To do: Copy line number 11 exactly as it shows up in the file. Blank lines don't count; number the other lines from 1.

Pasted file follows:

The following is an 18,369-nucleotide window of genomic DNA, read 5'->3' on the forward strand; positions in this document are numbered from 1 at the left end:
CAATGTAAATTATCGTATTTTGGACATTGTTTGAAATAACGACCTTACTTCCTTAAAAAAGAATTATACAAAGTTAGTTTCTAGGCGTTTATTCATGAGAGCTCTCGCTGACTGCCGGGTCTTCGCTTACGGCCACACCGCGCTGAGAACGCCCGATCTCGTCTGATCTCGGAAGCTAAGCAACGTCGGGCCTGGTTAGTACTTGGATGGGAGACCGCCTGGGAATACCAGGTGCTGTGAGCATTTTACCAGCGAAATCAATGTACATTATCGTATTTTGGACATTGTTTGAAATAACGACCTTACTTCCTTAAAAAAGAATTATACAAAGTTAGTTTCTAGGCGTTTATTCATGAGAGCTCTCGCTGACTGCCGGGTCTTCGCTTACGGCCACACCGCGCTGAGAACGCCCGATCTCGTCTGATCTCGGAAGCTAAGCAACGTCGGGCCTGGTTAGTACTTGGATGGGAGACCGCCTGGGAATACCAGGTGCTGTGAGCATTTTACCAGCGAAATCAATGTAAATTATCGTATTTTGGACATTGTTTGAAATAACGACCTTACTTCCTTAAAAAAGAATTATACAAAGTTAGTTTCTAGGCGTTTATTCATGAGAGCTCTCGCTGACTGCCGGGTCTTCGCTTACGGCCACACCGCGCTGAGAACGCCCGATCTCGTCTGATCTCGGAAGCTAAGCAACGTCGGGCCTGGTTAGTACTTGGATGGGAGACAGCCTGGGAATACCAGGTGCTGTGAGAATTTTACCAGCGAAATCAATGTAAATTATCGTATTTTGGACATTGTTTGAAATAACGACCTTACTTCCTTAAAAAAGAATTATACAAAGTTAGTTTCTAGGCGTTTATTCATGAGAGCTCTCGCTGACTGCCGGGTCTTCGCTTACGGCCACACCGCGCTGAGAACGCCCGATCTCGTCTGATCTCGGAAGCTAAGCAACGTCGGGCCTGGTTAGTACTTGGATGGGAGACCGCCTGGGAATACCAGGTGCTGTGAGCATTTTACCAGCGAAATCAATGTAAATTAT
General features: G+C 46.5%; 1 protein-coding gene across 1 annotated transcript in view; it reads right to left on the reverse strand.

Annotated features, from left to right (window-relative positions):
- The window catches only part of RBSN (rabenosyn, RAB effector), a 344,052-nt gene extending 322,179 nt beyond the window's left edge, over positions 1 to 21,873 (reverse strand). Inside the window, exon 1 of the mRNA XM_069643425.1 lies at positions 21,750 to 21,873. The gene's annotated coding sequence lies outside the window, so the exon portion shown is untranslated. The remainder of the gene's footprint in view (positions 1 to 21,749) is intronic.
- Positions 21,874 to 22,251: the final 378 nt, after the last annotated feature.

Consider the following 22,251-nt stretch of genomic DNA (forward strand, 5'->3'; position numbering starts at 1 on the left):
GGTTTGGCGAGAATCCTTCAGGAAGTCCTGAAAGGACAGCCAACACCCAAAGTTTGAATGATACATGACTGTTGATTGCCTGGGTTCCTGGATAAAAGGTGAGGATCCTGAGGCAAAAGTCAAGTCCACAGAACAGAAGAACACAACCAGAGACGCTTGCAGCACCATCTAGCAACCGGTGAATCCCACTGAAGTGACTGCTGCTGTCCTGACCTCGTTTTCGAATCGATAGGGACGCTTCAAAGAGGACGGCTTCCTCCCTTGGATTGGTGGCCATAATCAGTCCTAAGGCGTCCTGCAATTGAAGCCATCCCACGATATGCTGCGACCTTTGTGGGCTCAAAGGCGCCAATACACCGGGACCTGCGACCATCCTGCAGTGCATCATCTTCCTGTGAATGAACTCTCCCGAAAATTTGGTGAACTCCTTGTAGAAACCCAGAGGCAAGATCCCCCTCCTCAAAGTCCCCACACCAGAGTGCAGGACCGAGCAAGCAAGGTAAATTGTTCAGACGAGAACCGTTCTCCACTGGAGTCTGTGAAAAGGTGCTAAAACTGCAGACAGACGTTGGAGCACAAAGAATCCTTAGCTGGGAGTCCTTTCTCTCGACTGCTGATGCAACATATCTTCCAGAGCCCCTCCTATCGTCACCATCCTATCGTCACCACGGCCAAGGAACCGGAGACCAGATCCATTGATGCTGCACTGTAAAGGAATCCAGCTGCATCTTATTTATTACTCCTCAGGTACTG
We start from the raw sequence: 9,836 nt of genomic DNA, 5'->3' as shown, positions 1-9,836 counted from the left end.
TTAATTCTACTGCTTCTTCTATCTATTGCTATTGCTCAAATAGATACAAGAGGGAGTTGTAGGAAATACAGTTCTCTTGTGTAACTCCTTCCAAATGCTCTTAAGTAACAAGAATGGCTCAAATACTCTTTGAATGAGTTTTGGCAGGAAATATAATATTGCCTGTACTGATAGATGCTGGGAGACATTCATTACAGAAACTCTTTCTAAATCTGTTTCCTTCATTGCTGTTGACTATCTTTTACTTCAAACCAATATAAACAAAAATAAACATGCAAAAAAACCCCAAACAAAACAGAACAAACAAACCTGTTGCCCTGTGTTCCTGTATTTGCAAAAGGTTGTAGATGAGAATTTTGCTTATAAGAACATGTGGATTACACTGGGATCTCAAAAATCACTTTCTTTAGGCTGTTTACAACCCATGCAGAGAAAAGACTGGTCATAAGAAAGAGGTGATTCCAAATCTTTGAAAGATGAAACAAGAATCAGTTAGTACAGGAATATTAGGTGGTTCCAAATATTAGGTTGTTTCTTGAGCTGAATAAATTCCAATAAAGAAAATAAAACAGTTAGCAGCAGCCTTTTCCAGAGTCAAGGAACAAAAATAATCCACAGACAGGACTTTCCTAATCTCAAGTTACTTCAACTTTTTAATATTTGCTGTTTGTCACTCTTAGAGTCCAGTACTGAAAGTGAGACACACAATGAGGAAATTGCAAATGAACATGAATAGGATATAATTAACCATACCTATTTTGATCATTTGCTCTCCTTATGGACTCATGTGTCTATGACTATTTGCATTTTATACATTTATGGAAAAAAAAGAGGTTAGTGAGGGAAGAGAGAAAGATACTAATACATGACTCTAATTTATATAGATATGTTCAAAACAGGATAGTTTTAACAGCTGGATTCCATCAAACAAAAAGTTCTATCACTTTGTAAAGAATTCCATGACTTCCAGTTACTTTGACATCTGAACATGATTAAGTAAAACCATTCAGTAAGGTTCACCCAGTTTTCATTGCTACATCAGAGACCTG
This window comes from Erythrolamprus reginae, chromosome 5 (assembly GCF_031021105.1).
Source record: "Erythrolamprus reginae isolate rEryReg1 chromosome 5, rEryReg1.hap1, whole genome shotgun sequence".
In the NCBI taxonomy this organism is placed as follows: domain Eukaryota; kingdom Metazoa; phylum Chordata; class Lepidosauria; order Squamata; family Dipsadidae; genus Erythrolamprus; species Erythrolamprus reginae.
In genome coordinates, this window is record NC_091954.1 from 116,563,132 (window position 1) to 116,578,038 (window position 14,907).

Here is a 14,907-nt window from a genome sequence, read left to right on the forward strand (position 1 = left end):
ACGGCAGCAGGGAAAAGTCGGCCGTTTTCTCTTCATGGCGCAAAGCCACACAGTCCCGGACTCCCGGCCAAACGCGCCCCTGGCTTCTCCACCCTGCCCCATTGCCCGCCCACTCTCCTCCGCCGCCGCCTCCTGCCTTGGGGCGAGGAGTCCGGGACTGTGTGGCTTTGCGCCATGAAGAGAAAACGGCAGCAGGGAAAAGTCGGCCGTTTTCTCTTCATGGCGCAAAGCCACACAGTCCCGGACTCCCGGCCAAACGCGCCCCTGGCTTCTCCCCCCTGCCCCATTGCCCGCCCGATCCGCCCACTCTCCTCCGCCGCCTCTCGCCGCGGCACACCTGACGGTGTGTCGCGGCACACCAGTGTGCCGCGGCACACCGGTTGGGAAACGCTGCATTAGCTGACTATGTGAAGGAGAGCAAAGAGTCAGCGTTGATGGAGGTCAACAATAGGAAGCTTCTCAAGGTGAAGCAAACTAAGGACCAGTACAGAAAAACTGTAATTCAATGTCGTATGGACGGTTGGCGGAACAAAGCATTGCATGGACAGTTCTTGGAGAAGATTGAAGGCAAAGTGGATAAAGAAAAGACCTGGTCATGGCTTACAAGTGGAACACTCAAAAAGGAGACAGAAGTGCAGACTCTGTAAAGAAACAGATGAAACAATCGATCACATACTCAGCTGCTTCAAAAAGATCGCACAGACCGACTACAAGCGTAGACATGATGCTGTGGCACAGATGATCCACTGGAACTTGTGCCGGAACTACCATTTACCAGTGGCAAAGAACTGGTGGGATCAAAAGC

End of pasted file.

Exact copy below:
This window comes from Erythrolamprus reginae, chromosome 5 (assembly GCF_031021105.1).